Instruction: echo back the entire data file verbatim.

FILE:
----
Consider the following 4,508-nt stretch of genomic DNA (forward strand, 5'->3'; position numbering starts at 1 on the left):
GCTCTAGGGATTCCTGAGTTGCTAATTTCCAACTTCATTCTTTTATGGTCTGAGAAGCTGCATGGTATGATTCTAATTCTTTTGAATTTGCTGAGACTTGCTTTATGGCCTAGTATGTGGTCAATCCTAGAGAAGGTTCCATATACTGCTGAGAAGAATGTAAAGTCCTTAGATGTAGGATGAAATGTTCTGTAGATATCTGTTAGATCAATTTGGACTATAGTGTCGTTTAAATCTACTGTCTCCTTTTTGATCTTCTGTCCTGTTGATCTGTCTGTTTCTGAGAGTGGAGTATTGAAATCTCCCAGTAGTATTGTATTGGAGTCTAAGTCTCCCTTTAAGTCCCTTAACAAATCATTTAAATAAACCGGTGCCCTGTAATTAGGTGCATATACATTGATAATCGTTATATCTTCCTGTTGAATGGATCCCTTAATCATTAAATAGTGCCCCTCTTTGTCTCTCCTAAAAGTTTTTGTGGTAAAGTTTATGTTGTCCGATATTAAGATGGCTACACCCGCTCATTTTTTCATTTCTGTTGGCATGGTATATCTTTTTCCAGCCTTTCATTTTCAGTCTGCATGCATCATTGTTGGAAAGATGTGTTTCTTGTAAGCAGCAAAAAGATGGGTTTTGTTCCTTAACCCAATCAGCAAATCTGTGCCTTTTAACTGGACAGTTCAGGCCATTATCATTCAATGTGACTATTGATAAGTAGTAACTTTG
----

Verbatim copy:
Consider the following 4,508-nt stretch of genomic DNA (forward strand, 5'->3'; position numbering starts at 1 on the left):
GCTCTAGGGATTCCTGAGTTGCTAATTTCCAACTTCATTCTTTTATGGTCTGAGAAGCTGCATGGTATGATTCTAATTCTTTTGAATTTGCTGAGACTTGCTTTATGGCCTAGTATGTGGTCAATCCTAGAGAAGGTTCCATATACTGCTGAGAAGAATGTAAAGTCCTTAGATGTAGGATGAAATGTTCTGTAGATATCTGTTAGATCAATTTGGACTATAGTGTCGTTTAAATCTACTGTCTCCTTTTTGATCTTCTGTCCTGTTGATCTGTCTGTTTCTGAGAGTGGAGTATTGAAATCTCCCAGTAGTATTGTATTGGAGTCTAAGTCTCCCTTTAAGTCCCTTAACAAATCATTTAAATAAACCGGTGCCCTGTAATTAGGTGCATATACATTGATAATCGTTATATCTTCCTGTTGAATGGATCCCTTAATCATTAAATAGTGCCCCTCTTTGTCTCTCCTAAAAGTTTTTGTGGTAAAGTTTATGTTGTCCGATATTAAGATGGCTACACCCGCTCATTTTTTCATTTCTGTTGGCATGGTATATCTTTTTCCAGCCTTTCATTTTCAGTCTGCATGCATCATTGTTGGAAAGATGTGTTTCTTGTAAGCAGCAAAAAGATGGGTTTTGTTCCTTAACCCAATCAGCAAATCTGTGCCTTTTAACTGGACAGTTCAGGCCATTATCATTCAATGTGACTATTGATAAGTAGTAACTTTG